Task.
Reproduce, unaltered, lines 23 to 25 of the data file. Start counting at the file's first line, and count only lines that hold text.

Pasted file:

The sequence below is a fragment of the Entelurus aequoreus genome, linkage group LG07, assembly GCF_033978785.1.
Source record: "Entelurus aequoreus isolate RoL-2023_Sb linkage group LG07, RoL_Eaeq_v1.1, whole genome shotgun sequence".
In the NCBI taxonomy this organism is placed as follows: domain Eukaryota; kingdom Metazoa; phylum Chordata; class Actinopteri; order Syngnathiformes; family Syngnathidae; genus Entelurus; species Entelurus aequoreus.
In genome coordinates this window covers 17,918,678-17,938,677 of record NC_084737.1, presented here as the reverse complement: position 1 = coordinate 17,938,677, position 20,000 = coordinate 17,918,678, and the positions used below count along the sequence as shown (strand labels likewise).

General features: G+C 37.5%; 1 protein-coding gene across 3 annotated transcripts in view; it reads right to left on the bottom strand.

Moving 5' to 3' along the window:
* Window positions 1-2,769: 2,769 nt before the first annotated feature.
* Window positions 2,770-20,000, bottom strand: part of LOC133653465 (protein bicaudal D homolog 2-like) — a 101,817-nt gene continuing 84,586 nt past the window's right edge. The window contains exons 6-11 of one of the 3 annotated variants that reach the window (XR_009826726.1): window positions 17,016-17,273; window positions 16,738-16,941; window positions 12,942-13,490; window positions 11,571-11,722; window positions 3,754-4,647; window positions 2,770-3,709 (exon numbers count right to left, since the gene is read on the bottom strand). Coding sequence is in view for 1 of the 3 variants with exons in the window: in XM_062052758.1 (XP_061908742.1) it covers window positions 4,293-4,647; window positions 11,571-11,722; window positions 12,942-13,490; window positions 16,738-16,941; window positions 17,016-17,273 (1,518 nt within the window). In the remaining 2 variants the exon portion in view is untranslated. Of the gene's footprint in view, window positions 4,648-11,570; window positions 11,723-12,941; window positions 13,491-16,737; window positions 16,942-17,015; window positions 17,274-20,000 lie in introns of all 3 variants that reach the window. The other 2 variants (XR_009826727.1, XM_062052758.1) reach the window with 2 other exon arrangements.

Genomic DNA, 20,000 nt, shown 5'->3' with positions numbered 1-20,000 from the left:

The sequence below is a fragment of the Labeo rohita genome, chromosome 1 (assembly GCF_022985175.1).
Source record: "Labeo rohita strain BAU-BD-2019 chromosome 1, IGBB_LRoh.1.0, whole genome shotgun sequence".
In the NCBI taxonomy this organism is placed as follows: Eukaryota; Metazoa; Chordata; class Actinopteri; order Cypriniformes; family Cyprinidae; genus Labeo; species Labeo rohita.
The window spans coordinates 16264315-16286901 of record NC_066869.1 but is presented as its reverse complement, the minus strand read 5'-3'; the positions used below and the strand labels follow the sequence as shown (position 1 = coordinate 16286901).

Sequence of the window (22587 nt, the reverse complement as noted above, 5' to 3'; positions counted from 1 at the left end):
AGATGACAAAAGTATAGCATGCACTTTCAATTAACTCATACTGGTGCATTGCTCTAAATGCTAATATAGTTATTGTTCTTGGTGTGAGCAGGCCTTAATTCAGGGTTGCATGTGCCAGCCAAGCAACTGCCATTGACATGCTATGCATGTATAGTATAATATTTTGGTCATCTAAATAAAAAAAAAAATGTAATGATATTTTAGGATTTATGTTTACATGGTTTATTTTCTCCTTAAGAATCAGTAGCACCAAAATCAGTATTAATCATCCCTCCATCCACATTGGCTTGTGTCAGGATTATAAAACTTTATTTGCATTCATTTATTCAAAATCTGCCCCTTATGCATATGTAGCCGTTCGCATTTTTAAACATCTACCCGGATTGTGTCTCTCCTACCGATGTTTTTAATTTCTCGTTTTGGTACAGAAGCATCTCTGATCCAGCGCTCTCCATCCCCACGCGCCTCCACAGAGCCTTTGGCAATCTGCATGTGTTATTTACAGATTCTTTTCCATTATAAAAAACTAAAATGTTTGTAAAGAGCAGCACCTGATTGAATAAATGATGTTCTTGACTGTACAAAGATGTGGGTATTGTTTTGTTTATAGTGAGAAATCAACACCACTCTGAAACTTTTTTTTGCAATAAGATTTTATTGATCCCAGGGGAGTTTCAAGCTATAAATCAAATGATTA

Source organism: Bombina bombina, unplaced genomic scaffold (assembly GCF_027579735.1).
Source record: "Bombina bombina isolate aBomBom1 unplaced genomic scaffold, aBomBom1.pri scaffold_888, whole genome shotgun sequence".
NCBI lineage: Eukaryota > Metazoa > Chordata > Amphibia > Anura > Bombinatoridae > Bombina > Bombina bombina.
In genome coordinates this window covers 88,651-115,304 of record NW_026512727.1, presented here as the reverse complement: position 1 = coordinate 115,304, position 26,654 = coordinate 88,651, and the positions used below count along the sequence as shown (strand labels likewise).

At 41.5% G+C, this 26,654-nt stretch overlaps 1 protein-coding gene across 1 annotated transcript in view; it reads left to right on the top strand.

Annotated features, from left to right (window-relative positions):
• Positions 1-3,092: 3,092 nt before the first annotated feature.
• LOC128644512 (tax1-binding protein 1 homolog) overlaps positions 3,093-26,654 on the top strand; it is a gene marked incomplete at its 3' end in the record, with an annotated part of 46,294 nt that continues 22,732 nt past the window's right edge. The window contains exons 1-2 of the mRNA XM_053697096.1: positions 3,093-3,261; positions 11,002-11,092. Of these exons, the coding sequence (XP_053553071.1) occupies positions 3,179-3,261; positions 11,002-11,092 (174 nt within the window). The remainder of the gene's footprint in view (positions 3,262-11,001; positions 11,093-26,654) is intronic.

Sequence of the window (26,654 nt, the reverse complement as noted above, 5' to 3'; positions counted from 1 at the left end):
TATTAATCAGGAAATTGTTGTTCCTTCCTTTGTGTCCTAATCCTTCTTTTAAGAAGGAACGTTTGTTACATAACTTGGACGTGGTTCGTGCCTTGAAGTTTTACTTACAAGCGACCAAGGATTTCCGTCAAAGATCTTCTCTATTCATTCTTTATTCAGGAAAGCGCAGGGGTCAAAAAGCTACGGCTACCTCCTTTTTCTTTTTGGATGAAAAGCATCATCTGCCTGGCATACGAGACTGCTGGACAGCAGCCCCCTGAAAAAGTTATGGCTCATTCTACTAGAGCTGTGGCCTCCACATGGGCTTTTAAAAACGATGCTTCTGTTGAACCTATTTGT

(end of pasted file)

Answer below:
• LOC128644512 (tax1-binding protein 1 homolog) overlaps positions 3,093-26,654 on the top strand; it is a gene marked incomplete at its 3' end in the record, with an annotated part of 46,294 nt that continues 22,732 nt past the window's right edge. The window contains exons 1-2 of the mRNA XM_053697096.1: positions 3,093-3,261; positions 11,002-11,092. Of these exons, the coding sequence (XP_053553071.1) occupies positions 3,179-3,261; positions 11,002-11,092 (174 nt within the window). The remainder of the gene's footprint in view (positions 3,262-11,001; positions 11,093-26,654) is intronic.

Sequence of the window (26,654 nt, the reverse complement as noted above, 5' to 3'; positions counted from 1 at the left end):
TATTAATCAGGAAATTGTTGTTCCTTCCTTTGTGTCCTAATCCTTCTTTTAAGAAGGAACGTTTGTTACATAACTTGGACGTGGTTCGTGCCTTGAAGTTTTACTTACAAGCGACCAAGGATTTCCGTCAAAGATCTTCTCTATTCATTCTTTATTCAGGAAAGCGCAGGGGTCAAAAAGCTACGGCTACCTCCTTTTTCTTTTTGGATGAAAAGCATCATCTGCCTGGCATACGAGACTGCTGGACAGCAGCCCCCTGAAAAAGTTATGGCTCATTCTACTAGAGCTGTGGCCTCCACATGGGCTTTTAAAAACGATGCTTCTGTTGAACCTATTTGT